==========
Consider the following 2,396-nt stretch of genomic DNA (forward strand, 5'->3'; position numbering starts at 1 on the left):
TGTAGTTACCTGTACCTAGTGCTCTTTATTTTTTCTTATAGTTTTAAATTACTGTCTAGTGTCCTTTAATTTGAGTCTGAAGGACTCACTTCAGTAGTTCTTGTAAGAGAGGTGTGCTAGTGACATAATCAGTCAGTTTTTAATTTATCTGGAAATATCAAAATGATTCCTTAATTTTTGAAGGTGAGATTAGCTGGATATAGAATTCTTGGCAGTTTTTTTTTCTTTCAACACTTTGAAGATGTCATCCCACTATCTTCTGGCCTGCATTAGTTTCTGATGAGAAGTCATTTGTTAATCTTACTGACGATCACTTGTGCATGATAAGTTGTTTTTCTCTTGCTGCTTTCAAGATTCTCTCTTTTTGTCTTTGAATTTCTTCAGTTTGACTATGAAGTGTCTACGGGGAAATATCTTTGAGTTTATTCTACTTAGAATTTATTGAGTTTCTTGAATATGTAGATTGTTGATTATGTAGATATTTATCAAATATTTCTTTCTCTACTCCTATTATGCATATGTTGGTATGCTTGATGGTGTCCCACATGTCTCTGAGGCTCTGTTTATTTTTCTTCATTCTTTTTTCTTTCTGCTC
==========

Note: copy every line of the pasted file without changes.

Consider the following 2,396-nt stretch of genomic DNA (forward strand, 5'->3'; position numbering starts at 1 on the left):
TGTAGTTACCTGTACCTAGTGCTCTTTATTTTTTCTTATAGTTTTAAATTACTGTCTAGTGTCCTTTAATTTGAGTCTGAAGGACTCACTTCAGTAGTTCTTGTAAGAGAGGTGTGCTAGTGACATAATCAGTCAGTTTTTAATTTATCTGGAAATATCAAAATGATTCCTTAATTTTTGAAGGTGAGATTAGCTGGATATAGAATTCTTGGCAGTTTTTTTTTCTTTCAACACTTTGAAGATGTCATCCCACTATCTTCTGGCCTGCATTAGTTTCTGATGAGAAGTCATTTGTTAATCTTACTGACGATCACTTGTGCATGATAAGTTGTTTTTCTCTTGCTGCTTTCAAGATTCTCTCTTTTTGTCTTTGAATTTCTTCAGTTTGACTATGAAGTGTCTACGGGGAAATATCTTTGAGTTTATTCTACTTAGAATTTATTGAGTTTCTTGAATATGTAGATTGTTGATTATGTAGATATTTATCAAATATTTCTTTCTCTACTCCTATTATGCATATGTTGGTATGCTTGATGGTGTCCCACATGTCTCTGAGGCTCTGTTTATTTTTCTTCATTCTTTTTTCTTTCTGCTC